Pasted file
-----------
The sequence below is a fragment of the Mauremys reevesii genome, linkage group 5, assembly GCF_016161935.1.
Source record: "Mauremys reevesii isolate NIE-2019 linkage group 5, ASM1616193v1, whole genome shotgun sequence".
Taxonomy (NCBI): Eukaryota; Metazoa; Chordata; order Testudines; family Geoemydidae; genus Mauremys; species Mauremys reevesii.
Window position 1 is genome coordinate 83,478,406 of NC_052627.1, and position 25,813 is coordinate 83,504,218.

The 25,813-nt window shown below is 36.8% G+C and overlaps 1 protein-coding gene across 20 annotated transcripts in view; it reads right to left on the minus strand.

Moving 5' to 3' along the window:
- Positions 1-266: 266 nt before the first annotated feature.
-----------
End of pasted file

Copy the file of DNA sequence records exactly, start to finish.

The sequence below is a fragment of the Mauremys reevesii genome, linkage group 5, assembly GCF_016161935.1.
Source record: "Mauremys reevesii isolate NIE-2019 linkage group 5, ASM1616193v1, whole genome shotgun sequence".
Taxonomy (NCBI): Eukaryota; Metazoa; Chordata; order Testudines; family Geoemydidae; genus Mauremys; species Mauremys reevesii.
Window position 1 is genome coordinate 83,478,406 of NC_052627.1, and position 25,813 is coordinate 83,504,218.

The 25,813-nt window shown below is 36.8% G+C and overlaps 1 protein-coding gene across 20 annotated transcripts in view; it reads right to left on the minus strand.

Moving 5' to 3' along the window:
- Positions 1-266: 266 nt before the first annotated feature.